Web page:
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This archived information is dated to the 2011-12 academic year only and may no longer be current.

For currently applicable policies and information, see the current Stanford Bulletin.

Master of Science in Epidemiology

The Graduate Program in Epidemiology offers instruction and interdisciplinary research opportunities leading to the M.S. degree in Epidemiology. Epidemiology is the study of the distribution and determinants of illness and impairment in human populations. It is important in its own right, and epidemiologic methods are used by clinical investigators and by other scientists who conduct observational and experimental research on the identification, prevention, and treatment of human disorders.

Core and affiliated faculty come from the Department of Health Research and Policy; other Stanford University departments, and notable Bay Area research facilities. The Program has particular strengths in cancer epidemiology, cardiovascular disease epidemiology, infectious disease epidemiology, musculoskeletal disease epidemiology, neuroepidemiology, and aspects of epidemiologic methods, genetic epidemiology, and reproductive epidemiology and women's health.

The mission of the Stanford University School of Medicine is to be a premier research-intensive medical school that improves health through leadership and collaborative discoveries and innovation in patient care, education and research. With support from a NIH Clinical and Translational Science Award, the graduate program in Epidemiology fosters this mission through the training of physician investigators in techniques of clinical research. The department also considers students from other disciplines who would benefit from formal training in epidemiologic methods.

A typical student has the M.D. degree and is in the fellowship stage of his or her postgraduate training, or in an early stage of faculty development. Other students may not have prior clinical training. These may include behavioral, social, and life scientists; law students; and students with the baccalaureate degree. They may wish to bring an epidemiologic orientation to their research or practice, or they may be considering careers in epidemiology or a related discipline.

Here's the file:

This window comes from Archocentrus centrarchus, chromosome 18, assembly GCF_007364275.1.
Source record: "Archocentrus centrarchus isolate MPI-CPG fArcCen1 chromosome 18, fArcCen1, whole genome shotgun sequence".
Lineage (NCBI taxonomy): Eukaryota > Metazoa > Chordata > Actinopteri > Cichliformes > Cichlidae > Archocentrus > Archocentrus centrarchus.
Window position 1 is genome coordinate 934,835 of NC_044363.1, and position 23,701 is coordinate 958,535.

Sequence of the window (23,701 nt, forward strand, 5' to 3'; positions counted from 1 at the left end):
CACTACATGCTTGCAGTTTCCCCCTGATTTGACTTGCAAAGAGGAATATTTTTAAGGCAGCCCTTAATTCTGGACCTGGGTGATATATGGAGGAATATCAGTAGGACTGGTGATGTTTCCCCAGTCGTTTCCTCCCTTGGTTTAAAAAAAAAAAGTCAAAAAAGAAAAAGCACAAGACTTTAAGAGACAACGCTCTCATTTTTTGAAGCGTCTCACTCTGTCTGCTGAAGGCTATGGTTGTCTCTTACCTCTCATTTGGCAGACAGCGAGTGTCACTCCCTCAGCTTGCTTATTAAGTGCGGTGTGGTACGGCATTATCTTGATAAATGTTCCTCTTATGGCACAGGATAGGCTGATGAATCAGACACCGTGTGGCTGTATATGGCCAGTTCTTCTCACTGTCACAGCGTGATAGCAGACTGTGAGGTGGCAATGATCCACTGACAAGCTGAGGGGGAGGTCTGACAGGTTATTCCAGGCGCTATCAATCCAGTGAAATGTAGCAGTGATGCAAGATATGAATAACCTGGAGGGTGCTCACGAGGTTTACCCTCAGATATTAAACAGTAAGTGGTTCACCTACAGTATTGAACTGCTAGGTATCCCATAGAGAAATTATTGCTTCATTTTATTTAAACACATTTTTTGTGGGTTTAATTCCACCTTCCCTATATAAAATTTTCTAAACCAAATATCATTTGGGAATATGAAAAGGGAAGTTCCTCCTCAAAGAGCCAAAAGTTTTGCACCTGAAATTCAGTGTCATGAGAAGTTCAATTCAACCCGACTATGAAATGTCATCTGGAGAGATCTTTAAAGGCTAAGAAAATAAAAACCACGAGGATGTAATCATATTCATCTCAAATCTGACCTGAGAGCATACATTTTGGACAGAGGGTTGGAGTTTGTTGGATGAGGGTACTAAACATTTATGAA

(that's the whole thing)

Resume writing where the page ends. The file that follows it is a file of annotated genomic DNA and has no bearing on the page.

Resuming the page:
To receive the M.S. degree, students are expected to obtain a grounding in epidemiologic methods and applied biostatistics and to demonstrate research skills through the completion of a thesis. Students must complete at least 45 units of course work:

  1. Epidemiologic methods: HRP 225, Design and Conduct of Clinical and Epidemiologic Studies; HRP 226, Advanced Epidemiologic and Clinical Research Methods; HRP 251, Design and Conduct of Clinical Trials.
  2. Biostatistics: HRP 259, Introduction to Probability and Statistics for Epidemiology; HRP 261, Intermediate Biostatistics: Analysis of Discrete Data; HRP 262, Intermediate Biostatistics: Regression, Prediction, Survival Analysis.
  3. Research seminars: HRP 236, Epidemiology Research Seminar (at least 3 units).
  4. Research: HRP 399, Master thesis (at least 12 units).
  5. Research conduct: Students must complete MED 255, Responsible Conduct of Research, and attend a Human Subjects Institutional Review Board meeting.
  6. Additional approved selective and elective courses to complete the program total of at least 45 units.

Students are assigned a methodology mentor from the Department of Health Research and Policy, and they also select a research mentor, who may be from another department. For physicians, the research mentor is often an affiliated faculty member from the department of the student's clinical specialty.

University requirements for the M.S. degree are described in the "Graduate Degrees" section of this bulletin. Other programmatic requirements are in Graduate Program in Epidemiology, Information and Guidelines, available from the educational coordinator in the Department of Health Research and Policy.

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